Exceptional Women in Medicine: Dr. Jan Rothschild
Published on Sep 7, 2023. Updated on Sep 15, 2023.
What inspired you to work in medicine?
My eighth-grade science teacher, Mr. Saper, sparked my interest in biology. I would be the one to bring in organs and animals to dissect. At the time, I thought I just wanted to study the body. I soon realized working in medicine was possible (this was a long time ago, in the dark ages of the first wave of the Feminist movement) and that a career in surgery was what I wanted to take on.
What are the most and least satisfying aspects of your work?
I love solving the puzzles of the problems my patients bring to me and then solving/curing illnesses that those problems cause. Along with solving the puzzles is the reward of “fixing’ them,” which a surgeon gets to do much more than most medical specialties.
The least satisfying aspects aren’t being on-call and working 60 hours in a row. It’s the drudgery of maintaining the electronic medical records and documentation that’s become such a big part of my day.
What does work/life balance look like for you as a medical professional?
I was in a meeting recently and commented that I’m not familiar with the concept of work-life balance – and it’s only a bit of an exaggeration. My patients and my job have always been on equal footing with my family. However, when I had to choose, my family came first, but only if I could find a solution for my patients.
Raising my four kids always required live-in help since my husband often worked evenings and weekends (though not in medicine). Somehow, I was almost always home for homework and usually for bedtime. These days, with my children grown and my professional responsibilities more flexible, I have more time for myself and my husband, though it often means catching up on work at night.
What experiences have contributed to your success? What would you have done differently?
Hmm, very tough question. I would say that I’ve chosen not to be a dynamo in academic medicine to maintain time for my family. I think my intense investment in my patients, lifelong learning, and improvement have been critical, including the early adoption of new technologies like laparoscopy and robotics.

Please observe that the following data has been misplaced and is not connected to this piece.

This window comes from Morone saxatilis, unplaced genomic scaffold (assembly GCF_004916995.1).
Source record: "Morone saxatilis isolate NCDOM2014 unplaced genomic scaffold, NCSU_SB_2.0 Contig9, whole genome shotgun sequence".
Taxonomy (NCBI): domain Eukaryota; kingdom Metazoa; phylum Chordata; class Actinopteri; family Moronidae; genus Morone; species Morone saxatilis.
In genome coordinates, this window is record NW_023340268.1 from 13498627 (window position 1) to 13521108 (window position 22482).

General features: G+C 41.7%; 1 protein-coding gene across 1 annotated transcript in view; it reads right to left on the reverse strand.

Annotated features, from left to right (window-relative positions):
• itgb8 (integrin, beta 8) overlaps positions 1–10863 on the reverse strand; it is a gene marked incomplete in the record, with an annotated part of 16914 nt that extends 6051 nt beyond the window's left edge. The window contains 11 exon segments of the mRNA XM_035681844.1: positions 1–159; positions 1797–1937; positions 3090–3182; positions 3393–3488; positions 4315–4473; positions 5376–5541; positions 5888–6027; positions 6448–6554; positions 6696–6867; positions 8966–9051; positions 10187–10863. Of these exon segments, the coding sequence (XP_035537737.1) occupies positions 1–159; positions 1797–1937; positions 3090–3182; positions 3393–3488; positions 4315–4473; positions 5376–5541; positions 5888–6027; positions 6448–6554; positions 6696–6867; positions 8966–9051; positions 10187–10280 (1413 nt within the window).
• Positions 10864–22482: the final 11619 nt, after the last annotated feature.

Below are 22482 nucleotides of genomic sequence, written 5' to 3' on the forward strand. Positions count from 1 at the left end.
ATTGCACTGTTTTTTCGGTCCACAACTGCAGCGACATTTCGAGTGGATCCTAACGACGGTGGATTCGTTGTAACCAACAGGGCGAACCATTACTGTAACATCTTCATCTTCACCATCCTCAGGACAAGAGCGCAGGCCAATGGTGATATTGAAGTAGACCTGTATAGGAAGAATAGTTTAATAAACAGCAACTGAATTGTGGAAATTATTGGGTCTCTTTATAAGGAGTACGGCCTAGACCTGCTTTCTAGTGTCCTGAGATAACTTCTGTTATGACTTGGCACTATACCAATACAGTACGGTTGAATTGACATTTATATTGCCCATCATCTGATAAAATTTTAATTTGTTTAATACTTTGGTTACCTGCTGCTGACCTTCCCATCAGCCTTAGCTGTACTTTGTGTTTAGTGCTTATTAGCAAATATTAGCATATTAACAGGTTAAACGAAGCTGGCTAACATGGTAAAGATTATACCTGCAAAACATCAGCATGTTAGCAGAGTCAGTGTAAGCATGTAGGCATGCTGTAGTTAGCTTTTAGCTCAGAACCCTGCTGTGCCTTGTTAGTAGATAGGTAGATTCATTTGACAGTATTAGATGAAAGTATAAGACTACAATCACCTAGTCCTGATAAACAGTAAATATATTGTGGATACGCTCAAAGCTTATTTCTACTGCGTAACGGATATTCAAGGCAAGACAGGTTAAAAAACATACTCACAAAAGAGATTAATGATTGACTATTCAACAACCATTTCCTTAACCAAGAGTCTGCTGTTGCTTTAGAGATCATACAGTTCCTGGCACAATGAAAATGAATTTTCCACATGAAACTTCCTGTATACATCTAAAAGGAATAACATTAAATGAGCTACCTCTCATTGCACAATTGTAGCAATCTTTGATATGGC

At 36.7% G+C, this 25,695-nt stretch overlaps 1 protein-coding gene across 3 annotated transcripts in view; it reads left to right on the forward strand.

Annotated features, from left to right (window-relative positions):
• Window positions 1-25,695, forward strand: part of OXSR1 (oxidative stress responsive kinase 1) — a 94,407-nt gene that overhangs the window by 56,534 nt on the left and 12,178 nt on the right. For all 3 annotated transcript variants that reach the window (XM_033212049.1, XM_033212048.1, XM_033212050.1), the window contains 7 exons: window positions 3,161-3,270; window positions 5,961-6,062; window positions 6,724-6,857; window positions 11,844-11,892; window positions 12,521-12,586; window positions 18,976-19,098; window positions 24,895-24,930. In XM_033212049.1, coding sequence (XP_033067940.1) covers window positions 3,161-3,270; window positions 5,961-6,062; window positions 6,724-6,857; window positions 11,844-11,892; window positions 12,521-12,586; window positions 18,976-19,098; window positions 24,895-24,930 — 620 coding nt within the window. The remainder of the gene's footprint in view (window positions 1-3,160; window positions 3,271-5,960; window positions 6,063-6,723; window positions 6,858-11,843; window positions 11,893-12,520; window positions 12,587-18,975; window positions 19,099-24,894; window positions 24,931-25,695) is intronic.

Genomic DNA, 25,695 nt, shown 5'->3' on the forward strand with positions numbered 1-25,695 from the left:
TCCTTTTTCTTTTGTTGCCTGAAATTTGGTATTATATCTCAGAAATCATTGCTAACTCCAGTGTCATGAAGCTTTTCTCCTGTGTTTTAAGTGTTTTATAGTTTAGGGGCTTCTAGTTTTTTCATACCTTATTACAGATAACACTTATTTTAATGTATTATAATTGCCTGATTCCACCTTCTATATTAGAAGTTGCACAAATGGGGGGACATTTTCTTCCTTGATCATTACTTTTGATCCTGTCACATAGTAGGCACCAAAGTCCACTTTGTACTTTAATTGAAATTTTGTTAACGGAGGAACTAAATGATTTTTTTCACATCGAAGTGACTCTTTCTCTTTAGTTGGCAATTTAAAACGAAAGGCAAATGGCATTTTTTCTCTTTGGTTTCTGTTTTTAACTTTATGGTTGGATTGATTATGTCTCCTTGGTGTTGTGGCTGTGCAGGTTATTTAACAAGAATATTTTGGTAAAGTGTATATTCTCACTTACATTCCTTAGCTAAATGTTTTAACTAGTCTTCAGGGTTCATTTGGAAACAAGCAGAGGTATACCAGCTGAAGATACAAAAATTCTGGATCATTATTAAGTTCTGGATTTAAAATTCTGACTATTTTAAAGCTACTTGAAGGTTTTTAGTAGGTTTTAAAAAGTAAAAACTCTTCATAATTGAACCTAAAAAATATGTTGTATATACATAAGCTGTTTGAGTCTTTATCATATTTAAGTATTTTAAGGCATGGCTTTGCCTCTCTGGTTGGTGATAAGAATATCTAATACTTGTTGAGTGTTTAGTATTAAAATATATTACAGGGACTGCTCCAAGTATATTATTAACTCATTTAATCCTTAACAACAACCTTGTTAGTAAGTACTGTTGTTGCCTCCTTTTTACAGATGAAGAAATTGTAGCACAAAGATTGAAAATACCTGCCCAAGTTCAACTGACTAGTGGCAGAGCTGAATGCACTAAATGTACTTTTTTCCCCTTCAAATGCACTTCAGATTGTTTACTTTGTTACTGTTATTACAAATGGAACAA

The one specific thing I would have done differently is not tell my boss that I was pregnant with my first child so early on because it gave him too much opportunity to replace me in many of my projects. He assumed I would not be returning to full-time surgery (as if I would give up my career after years of training), which definitely put a monkey wrench in my academic career.
What advice would you give to your past self to prepare for working in medicine?
Not to underestimate the degree that gender discrimination still exists and to be more prepared to be aggressive about fighting it.
A lesson I just learned recently has been very rewarding. I've always approached academic medicine on the wards and in the operating room, teaching students and residents “on the floor.” Starting work with Osmosis has been a very edifying new chapter. It’s been a great new journey to discover other ways I can contribute; the adventure of trying new experiences and learning new skills has been eye-opening.
There were plenty of times when I was overwhelmed and overextended, but I would tell my past self to stay open to new paths and to keep up with our changing world.
About Jan RothschildJan Rothschild, MD, FACS, is a Clinical Content Editor at Osmosis and an Academic Surgeon, practicing Surgical Oncology for 35 years. She's trained surgical residents and medical students and worked as an assistant program director, with a focus on teaching colleagues and residents minimally invasive techniques and complex oncology, which led her to her current role at Osmosis. She's also working on a residency project to expand the Osmosis product to students who will be starting residency.
She's mother to four children, the youngest of whom is a 2nd-year medical student. She and her suitemates appreciate their resident expert!